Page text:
After the interesting presentations, it was time to relax: in the evening there was a chance to enjoy the summery weather on a boat ride at a beautiful lake.
Day three (the final day) started with a focus not on fantasy worlds nor any location on Earth, but on space. In his presentation “Transmedia storytelling for science promotion: NASA’s #JourneyToMars transmedia storyworld” Sergei Medvedev discussed how NASA uses multiple platforms in their construction of a “Journey to Mars” storyworld, which is also used to promote NASA. This storyworld consists of multiple aspects: The Martian movie and Ticket to Mars Campaign, some to mention. The presentation resulted in a very vivid discussion considering the nature and definitions of transmedia, as well about the blurring boundaries between the real and the fantastic.
The second presentation of the day – and the last presentation of the conference – was given by Tanja Välisalo form our Hobbit project. This time she did not discuss The Hobbit films but her other research interests – the furries. Välisalo’s presentation “Original characters as a transmedia practice in media fandom” highlighted how in furry fandom the content, and in this sense the whole transmedia world, is produced by users and fans. Her presentation sparkled an interesting discussion on the nature of medium, as the very materiality of the costumes worn by fans is an integral part of furry fandom.
After the last presentation, and before the final lunch together, it was time for some conclusive remarks and discussions. The general feeling was that of contentment and inspiration. Thus, the conclusion was that the summer school had been a success.
Some lessons learned and notes to take home
For us from the “Hobbit project”, the summer school was as inspiring and educating event and while a whole posting could be written about the lessons learned and ideas created during these three days, I will now mention only two of the central ones.
First of all, it was really interesting to see the different ways transmediality can be understood and conceived, especially in relation to the world of Tolkien.
Secondly, the discussions held after our presentations greatly helped us to plan our research and upcoming articles further.
A big thank you to all the participants and the organisers of the summer school! With these lessons, we now continue on our fantastic journey.
If you are interested in transmediality, here is something you might want to read (our team will surely be revising these texts during the summer!):
Dena, Christy. 2009. Transmedia Practice: Theorising the Practice of Expressing a Fictional World across Distinct Media and Environments. Doctoral Dissertation Thesis. Sydney: University of Sydney. http://www.scribd.com/doc/35951341/Transmedia-Practice (accessed 1 December 2015)
Evans, Elizabeth. 2011. Transmedia Television. Audiences, New Media and Daily Life. New York: Routledge.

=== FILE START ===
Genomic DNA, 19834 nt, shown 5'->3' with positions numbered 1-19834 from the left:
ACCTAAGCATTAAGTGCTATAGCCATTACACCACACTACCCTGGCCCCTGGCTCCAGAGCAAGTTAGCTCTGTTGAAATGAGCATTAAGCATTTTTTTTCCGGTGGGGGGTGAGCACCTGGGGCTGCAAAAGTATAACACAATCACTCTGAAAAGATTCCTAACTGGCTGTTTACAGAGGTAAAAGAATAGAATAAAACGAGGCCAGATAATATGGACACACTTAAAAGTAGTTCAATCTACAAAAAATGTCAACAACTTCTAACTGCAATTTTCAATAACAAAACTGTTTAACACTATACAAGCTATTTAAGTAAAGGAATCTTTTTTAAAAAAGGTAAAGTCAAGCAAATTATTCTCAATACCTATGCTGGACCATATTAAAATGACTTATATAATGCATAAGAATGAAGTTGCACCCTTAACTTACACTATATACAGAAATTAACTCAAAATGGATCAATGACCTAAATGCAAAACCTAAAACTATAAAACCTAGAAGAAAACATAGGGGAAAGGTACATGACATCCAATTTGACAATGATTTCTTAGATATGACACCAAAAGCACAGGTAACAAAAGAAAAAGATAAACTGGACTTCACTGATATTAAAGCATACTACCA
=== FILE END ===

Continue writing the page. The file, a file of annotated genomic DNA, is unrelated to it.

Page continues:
Harvey, Colin B. 2015. Fantastic Transmedia. Narrative, Play and Memory across Science Fiction and Fantasy Storyworlds. Basingstoke: Palgrave MacMillan.
Jenkins, Henry. 2007. “Transmedia Storytelling 101.” Confessions of an Aca-Fan. The Official Web-Blog of Henry Jenkins, March 22. http://henryjenkins.org/2007/03/transmedia_storytelling_101.html (accessed 17 January 2015)
Jenkins, Henry. 2011. “Transmedia 202: Further Reflections.” Confessions of an Aca-Fan. The Official Web-Blog of Henry Jenkins, August 1. http://henryjenkins.org/2011/08/defining_transmedia_further_re.html (accessed 1 June 2015)
Jenkins, Henry. 2013. “T is for Transmedia…” Confessions of an Aca-Fan. The Official Web-Blog of Henry Jenkins. March 18. http://henryjenkins.org/2013/03/t-is-for-transmedia.html (accessed 7 January 2016)
Klastrup, Lisbeth & Tosca, Susana. 2014. “A Game of Thrones: Transmedial Worlds, Fandom, and Social Gaming.” Storyworlds across Media. Toward a Media-conscious Narratology. (ed. Ryan, M. and Thon, J.), University of Nebraska Press. Accessed through EBSCOhost.
Mittell, Jason. 2015. Complex TV. The Poetics of Contemporary Television Storytelling. New York and London: New York University Press.
Scolari, Carlos A. 2009. “Transmedia Storytelling: Implicit Consumers, Narrative Worlds, and Branding in Contemporary Media Production.” International Journal of Communication (3): 586-606.
Scott, Suzanne. 2008. Authorized Resistance: Is Fan Production Frakked? In Cylons in America: Critical Studies in Battlestar Galactica, edited by Tiffany Potter and C. W. Marshall, 210-223. New York: Continuum.
Scott, Suzanne. 2010. The Trouble with Transmediation: Fandom’s Negotiation of Transmedia Storytelling Systems. Spectator 30 (1), 30-34.
Scott, Suzanne. 2013.“Whose Steering the Mothership?” The Role of the Fanboy Auteur in Transmedia Storytelling. In The Participatory Cultures Handbook, edited by Aaron Delwiche and Jennifer Jacobs Henderson, 42–52. New York and London: Routledge.
*Maria Ruotsalainen is one of the researchers of Uses of Fantasy – The World Hobbit Project in Finland. Read more about Maria here.